La llave de cristal, de Dashiell Hammett Es un hecho el que se considere a Dashiell Hammett como padre de la novela negra. Por ello, siempre es una buena noticia que se reedite alguna de sus obras para que las veamos en las mesas de novedades y nos pique la curiosidad. Eso es lo que ha sucedido con La llave de cristal, que Serie Negra le ha quitado el polvo y la ha puesto de nuevo en el punto de mira. Y es que, por desgracia, trata temas demasiado en vigor. Paul y Ned son grandes amigos. Determinadas conversaciones y detalles nos hacen intuir que Paul es corrupto, pero Ned es el primero que mira para otro lado mientras le es posible.
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I made the mistake of taking this to mean bad. I felt justified. The Maltese Falcon doesnt count as it is the novel Ive reread more than any other--by a wide margin. When in a message board review for a different book I grouped The Glass Key among Hammetts lesser works, I was promptly called out on it.
I couldnt argue. I didnt want to argue. When more than one person has more information than you, particularly if it contradicts your position, the correct response is to look into it.
I finally did. Ned Beaumont, unlike most Hammett protagonist, is not a private detective. What is he, then? Well, it is quickly established that he is a gambler. Beyond that, his place in this world is murky. He seems to be a confidant and advisor to Paul Madvig, the man behind the local power structure. In the opening chapter Beaumont borrows a substantial amount of money from Madvig, who reaches into his pocket without hesitation.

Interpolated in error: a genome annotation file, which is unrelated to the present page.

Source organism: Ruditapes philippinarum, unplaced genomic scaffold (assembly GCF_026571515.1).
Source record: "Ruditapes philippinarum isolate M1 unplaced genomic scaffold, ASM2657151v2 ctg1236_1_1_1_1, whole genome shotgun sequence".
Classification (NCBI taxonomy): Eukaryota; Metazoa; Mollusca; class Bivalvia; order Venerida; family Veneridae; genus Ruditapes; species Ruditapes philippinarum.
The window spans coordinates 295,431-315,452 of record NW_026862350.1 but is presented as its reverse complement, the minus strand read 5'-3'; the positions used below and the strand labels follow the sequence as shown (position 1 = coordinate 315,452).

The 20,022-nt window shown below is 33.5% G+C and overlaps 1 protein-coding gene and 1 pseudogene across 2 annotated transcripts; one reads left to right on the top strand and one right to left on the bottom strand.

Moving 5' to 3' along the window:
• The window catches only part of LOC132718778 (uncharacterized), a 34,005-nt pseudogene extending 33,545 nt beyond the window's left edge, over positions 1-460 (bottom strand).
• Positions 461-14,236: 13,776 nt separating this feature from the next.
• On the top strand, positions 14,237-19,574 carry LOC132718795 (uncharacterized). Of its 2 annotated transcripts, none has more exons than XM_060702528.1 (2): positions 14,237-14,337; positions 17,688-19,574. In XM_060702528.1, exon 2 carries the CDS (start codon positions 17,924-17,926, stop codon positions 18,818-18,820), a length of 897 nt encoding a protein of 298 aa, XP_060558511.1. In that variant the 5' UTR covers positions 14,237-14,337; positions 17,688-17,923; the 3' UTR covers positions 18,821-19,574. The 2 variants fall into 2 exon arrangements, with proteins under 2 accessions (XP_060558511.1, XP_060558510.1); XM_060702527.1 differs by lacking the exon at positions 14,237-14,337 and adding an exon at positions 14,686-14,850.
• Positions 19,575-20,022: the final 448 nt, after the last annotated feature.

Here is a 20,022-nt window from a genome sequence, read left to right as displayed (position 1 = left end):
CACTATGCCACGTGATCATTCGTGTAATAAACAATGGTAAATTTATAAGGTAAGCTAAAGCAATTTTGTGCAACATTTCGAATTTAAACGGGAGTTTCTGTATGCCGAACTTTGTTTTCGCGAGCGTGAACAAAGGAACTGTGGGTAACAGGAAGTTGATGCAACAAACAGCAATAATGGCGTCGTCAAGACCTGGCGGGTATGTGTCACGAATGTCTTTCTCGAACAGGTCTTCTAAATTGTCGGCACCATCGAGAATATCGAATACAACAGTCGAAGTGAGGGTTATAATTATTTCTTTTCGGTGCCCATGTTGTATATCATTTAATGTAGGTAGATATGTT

Considering how much is made of the behind-the-scene manipulations and politics, you would think the arena would be more clearly defined. And finally there is a murder of fluctuating consequence. Thereafter it is relegated to one of several points of contention in an upcoming election. Only at the conclusion does the solution carry any importance. You have to get deeper into the novel before you realize The Glass Key is actually about this unnamed town and the behind-the-scenes battle for its control.
But this town is not quite that far gone. It is well on the way, however, which is probably why Paul Madvig is often mistakenly referred to as a Crime Boss--read gangster--by readers. But he never orders murder. He has no qualms in ordering the severe beating of Ned Beaumont. And he is always accompanied by thugs where Paul Madvig walks the streets unattended. The murder instigates all the actions that follow without having any immediate impact on the principals.
The Glass Key follows these skirmishes within the inner workings of this municipality. It plays out more like a noir movie from the 50s than a novel. Of course, one begot the other. And the story does eventually resolve itself with the solution of the murder. I was wrong to consider this a lesser work. What it strives for--and achieves--is something more. The final betrayal in The Glass Key is as close to justice as this particular world is capable of delivering.
It may represent the last chance this unnamed city has to keep from becoming Poisonville. It was all Hammett could do. He had seen enough real life Poisonvilles in the world around him.
La llave de cristal
LA LLAVE DE CRISTAL